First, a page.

COLLINS: Unfortunately, the sexy beach video was the only thing catching people's eye. With lackluster sales, her debut album was a flop. But in London, a reclusive rock producer by the name of Mutt Lange had caught the sultry video and he saw more than just eye candy.

TWAIN: Mutt and I first met over the phone. I had no idea that he was some big-time producer.

COLLINS: Turns out Mutt Lange was one of rock's most legendary producers, and it was hardly a shock she didn't recognize him. As brilliant as he was private, he never gave interviews. He never took photographs. And with a net worth estimated at half a billion, that faceless name was synonymous with success.

LEVY: Mutt is famous as a man who produced AC/DC, the Cars, Billy Ocean, Celine Dion, the Backstreet Boys, Britney. What do these people have in common? Well, when Mutt Lange produced their record, they sold a lot of records.

TWAIN: Who's bed have your boots been under? COLLINS: And in January of 1995, that's exactly what "The Woman in Me" did. Produced by Lange, Shania's second album was pure cash register gold.

LUKE LEWIS, CHAIRMAN, U.M.G., NASHVILLE: She and Mutt had created magic.

COLLINS: They had also fallen in love, marrying just months after their first encounter at the Nashville Fanfare.

TWAIN: From that day on, we just got closer and closer. Within six months, we were married. It was very fast, very wonderful and beautiful.

COLLINS: And very successful. Less than three years after her recording debut, Shania Twain surpassed Patsy Cline as the best selling female country artist of all time.

TWAIN: You got to shimmy, shake, make the earth quake. It has been a hell of a ride.

COLLINS: The ride was about to get bumpy.

LEVY: Nashville was pissed off. Nashville assumed that the reason it was selling was because she was sexy, and sex sells.

COLLINS: Matters got worse when she chose to market the album with music videos, rather than a tour.

LEWIS: For some reason, people thought maybe she couldn't perform.

QUESTION: And when are you going to tour now?

TWAIN: Ninety-seven. We'll put a tour together in the fall.

QUESTION: What's taking so long?

COLLINS: But the hardest blow came in April 1996. Her hometown newspaper accused the singer of lying about her Indian heritage.

STOYNOFF: The fact that she had talked about being Native, and then when they found out that her father was actually her stepfather, they thought that she was overstating it for publicity's sake, which to Shania, is not true.

COLLINS: She responded days later in this handout video.

TWAIN: I have never lied about who I am and where I come from.

From this moment...

COLLINS: Badly stung by the past year and a half, Shania returned to the studio, and 12 months later, in 1997, audiences got their first glimpse of Shania Twain on the road, on tour, with an explosive new album. LEVY: "Come on Over" is a career-making record. It's an icon- making record. It's the record where she went from a country performer who sold a lot of records to a pop performer who had a massive public image.

COLLINS: It was a country/pop crossover unlike anything ever seen, selling 34 million copies. To this day, it's the biggest selling female album of all time. A feat even Nashville couldn't dispute.

And then in January 2000, at the top of her game, Shania said good-bye to the spotlight and disappeared. Rumors circulated that her marriage to Lange was on the rocks.

LEWIS: I have never understood where the rumors about their sort of breakup ever came from. It certainly didn't come out of any facts that I know of.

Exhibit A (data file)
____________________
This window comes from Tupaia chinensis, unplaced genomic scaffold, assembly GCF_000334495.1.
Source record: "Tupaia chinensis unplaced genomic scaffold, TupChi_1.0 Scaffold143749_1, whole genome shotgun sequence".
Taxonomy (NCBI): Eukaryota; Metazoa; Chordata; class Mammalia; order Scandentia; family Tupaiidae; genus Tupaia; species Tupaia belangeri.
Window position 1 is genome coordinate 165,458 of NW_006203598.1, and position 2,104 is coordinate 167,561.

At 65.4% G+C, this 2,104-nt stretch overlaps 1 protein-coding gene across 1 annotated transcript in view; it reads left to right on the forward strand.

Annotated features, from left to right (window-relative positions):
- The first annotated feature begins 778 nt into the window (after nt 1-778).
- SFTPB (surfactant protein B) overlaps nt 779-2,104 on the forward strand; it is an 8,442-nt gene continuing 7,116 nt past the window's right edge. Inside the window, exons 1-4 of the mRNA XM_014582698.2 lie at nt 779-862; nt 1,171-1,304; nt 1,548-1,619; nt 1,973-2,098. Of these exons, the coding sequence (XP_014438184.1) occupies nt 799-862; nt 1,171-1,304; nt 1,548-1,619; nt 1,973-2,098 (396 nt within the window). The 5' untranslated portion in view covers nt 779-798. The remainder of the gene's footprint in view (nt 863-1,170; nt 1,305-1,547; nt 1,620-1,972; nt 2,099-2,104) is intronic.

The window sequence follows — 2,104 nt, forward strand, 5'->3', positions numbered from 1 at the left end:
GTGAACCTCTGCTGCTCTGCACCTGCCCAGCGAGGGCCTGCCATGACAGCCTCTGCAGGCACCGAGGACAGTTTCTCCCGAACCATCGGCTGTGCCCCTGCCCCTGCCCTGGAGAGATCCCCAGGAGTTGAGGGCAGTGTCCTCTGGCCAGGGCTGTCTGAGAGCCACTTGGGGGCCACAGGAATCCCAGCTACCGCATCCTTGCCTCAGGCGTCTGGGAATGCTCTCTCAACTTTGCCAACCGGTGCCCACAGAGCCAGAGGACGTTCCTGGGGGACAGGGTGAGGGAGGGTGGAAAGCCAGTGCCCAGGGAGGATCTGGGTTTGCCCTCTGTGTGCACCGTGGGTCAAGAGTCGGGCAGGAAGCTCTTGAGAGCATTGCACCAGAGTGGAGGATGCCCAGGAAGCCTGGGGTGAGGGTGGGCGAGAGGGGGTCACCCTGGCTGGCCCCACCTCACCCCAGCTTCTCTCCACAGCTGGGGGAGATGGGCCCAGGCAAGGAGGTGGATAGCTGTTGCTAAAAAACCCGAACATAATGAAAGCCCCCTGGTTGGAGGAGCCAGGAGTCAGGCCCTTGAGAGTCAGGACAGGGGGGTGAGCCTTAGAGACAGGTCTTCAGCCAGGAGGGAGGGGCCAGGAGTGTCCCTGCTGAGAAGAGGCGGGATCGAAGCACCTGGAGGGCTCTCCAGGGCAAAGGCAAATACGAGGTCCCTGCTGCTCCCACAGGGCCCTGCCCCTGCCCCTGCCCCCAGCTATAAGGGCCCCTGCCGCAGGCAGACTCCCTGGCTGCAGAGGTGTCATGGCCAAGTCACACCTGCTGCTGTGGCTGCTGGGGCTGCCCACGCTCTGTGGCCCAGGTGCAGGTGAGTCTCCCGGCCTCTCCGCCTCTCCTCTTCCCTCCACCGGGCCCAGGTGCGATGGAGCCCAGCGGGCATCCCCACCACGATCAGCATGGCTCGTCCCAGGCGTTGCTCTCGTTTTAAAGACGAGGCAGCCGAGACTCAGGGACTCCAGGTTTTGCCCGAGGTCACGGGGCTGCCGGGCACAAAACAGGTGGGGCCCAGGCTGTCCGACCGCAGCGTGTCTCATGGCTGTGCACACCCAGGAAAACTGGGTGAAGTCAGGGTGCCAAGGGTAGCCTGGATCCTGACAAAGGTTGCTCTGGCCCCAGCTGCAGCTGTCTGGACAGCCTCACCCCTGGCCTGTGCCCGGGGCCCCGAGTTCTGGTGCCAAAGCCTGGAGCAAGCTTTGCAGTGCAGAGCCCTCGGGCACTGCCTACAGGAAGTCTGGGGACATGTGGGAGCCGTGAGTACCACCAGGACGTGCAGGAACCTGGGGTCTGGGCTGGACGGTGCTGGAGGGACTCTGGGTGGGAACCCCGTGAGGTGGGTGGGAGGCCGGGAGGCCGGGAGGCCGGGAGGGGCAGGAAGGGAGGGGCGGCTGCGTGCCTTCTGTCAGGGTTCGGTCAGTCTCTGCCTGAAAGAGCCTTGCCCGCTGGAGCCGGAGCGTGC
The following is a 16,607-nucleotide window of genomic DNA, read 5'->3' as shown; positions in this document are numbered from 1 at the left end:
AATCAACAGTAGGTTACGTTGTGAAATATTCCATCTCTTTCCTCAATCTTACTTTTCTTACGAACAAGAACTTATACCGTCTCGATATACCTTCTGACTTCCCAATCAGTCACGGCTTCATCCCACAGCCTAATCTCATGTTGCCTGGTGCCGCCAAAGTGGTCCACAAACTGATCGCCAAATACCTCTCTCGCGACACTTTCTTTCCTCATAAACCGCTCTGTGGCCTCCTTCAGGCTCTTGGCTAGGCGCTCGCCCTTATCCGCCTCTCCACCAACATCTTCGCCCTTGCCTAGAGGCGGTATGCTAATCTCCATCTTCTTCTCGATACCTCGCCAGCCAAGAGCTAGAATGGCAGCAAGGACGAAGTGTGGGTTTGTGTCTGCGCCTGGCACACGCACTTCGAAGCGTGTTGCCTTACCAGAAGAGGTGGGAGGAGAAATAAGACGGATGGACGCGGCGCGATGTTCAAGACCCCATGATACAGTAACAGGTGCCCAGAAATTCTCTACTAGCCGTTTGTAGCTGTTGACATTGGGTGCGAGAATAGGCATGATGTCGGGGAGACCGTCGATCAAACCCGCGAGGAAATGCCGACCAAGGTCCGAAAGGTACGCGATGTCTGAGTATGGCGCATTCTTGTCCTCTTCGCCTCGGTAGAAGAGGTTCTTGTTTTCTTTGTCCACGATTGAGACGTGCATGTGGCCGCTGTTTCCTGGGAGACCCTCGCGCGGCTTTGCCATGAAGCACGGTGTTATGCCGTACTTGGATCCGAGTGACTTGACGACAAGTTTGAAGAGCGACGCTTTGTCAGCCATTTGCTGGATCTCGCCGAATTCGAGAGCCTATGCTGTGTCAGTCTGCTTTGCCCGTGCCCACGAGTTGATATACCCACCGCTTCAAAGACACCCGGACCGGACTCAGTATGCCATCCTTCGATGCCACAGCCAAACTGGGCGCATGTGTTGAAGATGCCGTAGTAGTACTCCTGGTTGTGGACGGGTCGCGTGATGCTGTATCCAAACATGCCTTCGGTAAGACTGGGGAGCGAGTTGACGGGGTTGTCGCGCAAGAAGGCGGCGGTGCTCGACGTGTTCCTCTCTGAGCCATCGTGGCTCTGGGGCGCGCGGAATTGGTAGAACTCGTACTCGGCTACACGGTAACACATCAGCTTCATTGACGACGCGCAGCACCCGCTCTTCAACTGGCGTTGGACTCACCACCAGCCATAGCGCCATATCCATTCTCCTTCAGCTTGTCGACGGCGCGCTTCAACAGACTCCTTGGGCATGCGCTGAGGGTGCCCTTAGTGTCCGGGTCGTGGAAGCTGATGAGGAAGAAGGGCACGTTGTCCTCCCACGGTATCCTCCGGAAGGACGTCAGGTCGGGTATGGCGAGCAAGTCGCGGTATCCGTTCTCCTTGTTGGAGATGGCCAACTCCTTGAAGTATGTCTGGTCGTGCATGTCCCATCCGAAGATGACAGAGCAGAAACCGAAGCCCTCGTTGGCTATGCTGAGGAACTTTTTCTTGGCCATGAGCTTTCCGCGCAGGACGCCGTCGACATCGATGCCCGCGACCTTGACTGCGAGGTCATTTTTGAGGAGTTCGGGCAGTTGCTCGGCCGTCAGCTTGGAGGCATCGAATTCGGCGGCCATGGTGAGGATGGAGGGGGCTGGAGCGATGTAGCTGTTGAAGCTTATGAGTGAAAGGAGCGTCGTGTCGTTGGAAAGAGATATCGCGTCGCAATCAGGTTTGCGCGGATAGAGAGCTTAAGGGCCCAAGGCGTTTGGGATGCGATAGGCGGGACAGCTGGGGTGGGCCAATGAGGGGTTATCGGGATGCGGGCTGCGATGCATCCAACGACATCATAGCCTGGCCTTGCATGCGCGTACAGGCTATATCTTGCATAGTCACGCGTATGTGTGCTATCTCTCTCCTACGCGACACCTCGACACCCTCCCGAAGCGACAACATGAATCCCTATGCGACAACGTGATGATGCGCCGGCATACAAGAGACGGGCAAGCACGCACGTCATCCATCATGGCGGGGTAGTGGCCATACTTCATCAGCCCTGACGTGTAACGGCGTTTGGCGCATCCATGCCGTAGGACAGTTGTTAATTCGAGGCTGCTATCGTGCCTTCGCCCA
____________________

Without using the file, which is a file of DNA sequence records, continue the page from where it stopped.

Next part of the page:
COLLINS: Retreating to their 46-room chateau in Switzerland, it seems the exhausted star just needed a break. And on August 12, 2001, the couple welcomed their first child, a baby boy, Eja DeAngelo.

TWAIN: He's beautiful and sweet and loving. All my emotions are heightened somehow. More love, so much more love in my life.

I'm going up...

COLLINS: In November 2002, Shania emerged from her self-imposed exile with another new arrival, her fourth album, "Up!" Complete with not one but three disks, "Up!" went, well, up. Eleven million albums and one sold out world tour later; the industry is still a buzz. TWAIN: Hey Billy?


TWAIN: I'm having a party. Want to come?

COLLINS: And last month, the celebration continued with the release of Shania Twains' greatest hits. On it, classic chart-toppers and a few new ones, including...

TWAIN: A party for two.

COLLINS: ... with country newcomer Billy Curnington. Selling 530,000 copies in its first week alone, Shania's latest is ranked the second largest greatest hits debut of all time, just behind the Beatles.

BROWN: I'm sure my mom knew it all along, that Eileen wasn't just going to be a star, she was going to be a superstar.

COLLINS: A superstar who wrote the single, "From This Moment On," dedicating the words to two very important people.

TWAIN: My dreams...

BROWN: I cry every time I hear that song because it was a song for my parents. Because of Eileen, my mom's dreams came true. I can just imagine my mom saying, "I told you, Jerry." I can just imagine that that's what they're feeling.

COLLINS: Beyond the fame and fortune, at the core it seems she will always remain Eileen, born with a musical gift and a parent's dream that drove her to where she stands today.

TWAIN: In your arms...


ZAHN: In addition to her Grammy nomination, Shania Twain is up for a People's Choice Award. She's one of the nominees for Favorite Female Country Singer. The winners will be announced on January 9.

That's it for this edition of PEOPLE IN THE NEWS. I'm Paula Zahn. Thanks so much for joining us, hope to see you again next week.

ANNOUNCER: Be sure to pick up a special edition of "People" magazine this week, "The Best and Worst of 2004."